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Love of Place: A Center of Local History and Culture


A tattered page of the nineteenth century diary of a young Chenango County woman read, “Town meeting day. Voted in the new Opera House. First time it has been used.” It was February 9, 1892 and Harriet Brown had just experienced a visit to what is now a historic building rich with culture and stories of the past.

“That note is especially relevant because we are still using the venue in a similar manner today,” said Opera House executive director, Michelle Connelly. “The building has always been a gathering place for community.”

Over its 125-year history, the Earlville Opera House has been host to a variety of performances including Vaudeville acts, three-penny operas and traveling medicine shows. It was also home to a silent movie house and public auditorium before most recently serving as a multi-arts center where more than one form of art is available to enjoy.

“We have a reputation as one of the strongest musical presenters in New York State by the New York State Council on the Arts and are rooted in traditional Americana folk music — that’s our niche,” said Connelly.

The building also has a vibrant Visual Arts Program, featuring three galleries where artists show their work for five to six weeks at a time, and is host to various workshops and classes. The venue also boasts an on-site Artisan Gift Shop, which transforms into the coveted Holiday Gift Shop every November through December.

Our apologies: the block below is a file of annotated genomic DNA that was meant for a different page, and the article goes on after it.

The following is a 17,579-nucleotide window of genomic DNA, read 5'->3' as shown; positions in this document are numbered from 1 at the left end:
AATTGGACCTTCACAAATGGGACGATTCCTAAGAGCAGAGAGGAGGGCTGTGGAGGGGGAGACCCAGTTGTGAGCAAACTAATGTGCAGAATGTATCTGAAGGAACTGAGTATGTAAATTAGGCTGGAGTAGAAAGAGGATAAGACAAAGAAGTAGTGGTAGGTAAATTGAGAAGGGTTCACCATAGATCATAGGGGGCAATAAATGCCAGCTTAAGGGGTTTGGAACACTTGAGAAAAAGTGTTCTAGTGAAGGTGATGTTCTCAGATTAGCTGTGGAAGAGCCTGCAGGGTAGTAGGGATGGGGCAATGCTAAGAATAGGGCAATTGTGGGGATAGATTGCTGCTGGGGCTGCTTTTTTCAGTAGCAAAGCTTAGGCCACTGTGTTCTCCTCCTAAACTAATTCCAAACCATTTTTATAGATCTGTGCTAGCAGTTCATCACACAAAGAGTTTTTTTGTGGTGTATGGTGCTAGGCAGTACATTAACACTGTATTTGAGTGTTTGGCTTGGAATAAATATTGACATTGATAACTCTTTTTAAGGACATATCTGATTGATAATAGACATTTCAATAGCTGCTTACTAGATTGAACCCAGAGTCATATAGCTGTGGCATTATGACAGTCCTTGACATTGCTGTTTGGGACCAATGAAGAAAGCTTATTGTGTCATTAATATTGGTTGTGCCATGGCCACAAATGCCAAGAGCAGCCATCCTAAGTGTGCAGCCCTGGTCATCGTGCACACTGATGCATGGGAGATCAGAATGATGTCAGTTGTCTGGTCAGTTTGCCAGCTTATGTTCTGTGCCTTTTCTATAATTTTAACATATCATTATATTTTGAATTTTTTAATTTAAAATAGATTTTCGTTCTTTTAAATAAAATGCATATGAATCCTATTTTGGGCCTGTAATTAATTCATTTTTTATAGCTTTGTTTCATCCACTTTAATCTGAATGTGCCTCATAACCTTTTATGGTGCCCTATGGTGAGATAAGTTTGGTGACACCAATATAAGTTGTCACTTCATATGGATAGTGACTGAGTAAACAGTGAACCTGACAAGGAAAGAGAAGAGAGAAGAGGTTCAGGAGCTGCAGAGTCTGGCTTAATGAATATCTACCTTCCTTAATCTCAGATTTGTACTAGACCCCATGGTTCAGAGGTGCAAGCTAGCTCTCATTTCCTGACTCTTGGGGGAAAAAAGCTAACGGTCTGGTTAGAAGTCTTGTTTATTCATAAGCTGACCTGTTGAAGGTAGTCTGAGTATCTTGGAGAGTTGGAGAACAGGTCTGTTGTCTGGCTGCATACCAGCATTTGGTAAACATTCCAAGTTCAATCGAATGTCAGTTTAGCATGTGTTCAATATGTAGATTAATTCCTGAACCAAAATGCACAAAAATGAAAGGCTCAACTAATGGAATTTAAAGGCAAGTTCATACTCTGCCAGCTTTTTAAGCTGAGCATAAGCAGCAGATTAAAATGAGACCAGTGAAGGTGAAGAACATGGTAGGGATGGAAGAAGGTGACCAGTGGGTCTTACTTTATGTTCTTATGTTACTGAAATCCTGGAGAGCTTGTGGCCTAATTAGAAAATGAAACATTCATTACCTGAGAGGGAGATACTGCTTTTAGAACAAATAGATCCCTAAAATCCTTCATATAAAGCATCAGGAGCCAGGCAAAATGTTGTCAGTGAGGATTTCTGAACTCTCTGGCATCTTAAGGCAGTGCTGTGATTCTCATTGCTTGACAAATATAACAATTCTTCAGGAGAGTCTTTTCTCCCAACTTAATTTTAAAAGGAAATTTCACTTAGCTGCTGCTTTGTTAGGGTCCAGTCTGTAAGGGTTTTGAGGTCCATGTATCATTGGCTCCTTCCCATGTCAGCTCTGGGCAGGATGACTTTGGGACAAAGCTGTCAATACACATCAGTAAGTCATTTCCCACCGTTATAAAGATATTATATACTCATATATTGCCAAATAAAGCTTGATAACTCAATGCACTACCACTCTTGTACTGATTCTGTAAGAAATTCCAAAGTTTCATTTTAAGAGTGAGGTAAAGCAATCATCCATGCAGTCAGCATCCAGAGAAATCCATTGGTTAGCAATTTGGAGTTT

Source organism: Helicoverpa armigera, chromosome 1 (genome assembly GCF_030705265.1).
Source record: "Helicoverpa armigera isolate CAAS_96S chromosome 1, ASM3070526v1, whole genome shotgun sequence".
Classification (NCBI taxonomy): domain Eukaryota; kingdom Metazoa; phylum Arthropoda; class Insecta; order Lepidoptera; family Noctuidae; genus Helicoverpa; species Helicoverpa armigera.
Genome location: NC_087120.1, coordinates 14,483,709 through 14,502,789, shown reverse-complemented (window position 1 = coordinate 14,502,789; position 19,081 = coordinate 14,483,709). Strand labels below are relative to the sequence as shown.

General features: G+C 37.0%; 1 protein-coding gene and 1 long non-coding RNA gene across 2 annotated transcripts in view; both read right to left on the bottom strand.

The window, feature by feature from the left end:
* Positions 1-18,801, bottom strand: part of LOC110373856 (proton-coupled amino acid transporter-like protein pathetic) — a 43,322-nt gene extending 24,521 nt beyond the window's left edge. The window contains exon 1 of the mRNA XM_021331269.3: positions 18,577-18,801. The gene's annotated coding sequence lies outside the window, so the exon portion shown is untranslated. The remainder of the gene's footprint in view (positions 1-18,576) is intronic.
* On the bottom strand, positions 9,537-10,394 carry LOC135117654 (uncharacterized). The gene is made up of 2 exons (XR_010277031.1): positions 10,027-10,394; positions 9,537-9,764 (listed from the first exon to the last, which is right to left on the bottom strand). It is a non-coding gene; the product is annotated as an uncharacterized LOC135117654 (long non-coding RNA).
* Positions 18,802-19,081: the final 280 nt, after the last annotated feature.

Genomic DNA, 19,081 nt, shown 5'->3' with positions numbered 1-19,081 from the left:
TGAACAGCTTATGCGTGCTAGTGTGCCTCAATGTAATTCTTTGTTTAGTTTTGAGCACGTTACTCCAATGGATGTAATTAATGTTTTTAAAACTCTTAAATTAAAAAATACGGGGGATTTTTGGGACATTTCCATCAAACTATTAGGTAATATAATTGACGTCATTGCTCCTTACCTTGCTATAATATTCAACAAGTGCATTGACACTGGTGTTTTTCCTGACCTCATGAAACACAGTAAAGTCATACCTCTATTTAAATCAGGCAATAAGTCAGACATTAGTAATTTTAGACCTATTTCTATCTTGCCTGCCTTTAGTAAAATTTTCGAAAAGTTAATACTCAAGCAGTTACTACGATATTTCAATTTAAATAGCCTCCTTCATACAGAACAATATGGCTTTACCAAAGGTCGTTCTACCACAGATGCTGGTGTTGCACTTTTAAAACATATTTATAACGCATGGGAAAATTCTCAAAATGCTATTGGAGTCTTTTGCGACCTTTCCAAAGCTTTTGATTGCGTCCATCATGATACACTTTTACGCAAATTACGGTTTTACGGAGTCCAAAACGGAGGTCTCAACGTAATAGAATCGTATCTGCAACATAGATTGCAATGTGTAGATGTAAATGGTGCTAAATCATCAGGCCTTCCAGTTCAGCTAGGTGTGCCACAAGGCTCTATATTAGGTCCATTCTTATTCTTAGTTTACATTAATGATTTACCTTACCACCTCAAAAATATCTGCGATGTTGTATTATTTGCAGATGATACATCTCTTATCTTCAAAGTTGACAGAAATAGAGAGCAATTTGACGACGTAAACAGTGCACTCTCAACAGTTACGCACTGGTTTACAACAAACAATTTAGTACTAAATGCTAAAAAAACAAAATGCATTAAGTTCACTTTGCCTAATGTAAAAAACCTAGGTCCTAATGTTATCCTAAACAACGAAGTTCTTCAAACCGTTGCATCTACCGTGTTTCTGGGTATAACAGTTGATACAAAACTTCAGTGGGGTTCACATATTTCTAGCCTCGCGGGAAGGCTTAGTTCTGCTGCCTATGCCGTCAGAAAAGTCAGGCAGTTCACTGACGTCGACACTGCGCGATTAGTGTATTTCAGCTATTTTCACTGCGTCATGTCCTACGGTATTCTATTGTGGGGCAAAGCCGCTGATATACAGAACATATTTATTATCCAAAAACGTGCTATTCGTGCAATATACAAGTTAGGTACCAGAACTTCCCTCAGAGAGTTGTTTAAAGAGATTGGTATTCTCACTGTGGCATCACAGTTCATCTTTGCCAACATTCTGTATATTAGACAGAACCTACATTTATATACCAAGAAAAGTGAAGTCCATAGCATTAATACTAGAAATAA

Enhanced cultural activity in the historic 1892 theater would not be possible, according to Connelly, without the installation of a heating system, funded in part by the Community Foundation. Prior to that addition, theater presenting had to shut down for six months of the year, limiting live artistic offerings to the public.

Centered in a rural region that is largely underserved, the Opera House has become a consistent presence and gathering place for residents of Earlville, surrounding communities and loyal visitors from afar, instilling a sense of pride for all those who visit this beacon of the arts.

“By becoming a year-round presenting venue, we are providing greater accessibility and program diversification for our constituents,” said Connelly. “The more cultural opportunities we have to offer to the public to help sustain our mission and generate local economic development, the better. The Community Foundation is a part of our history now.”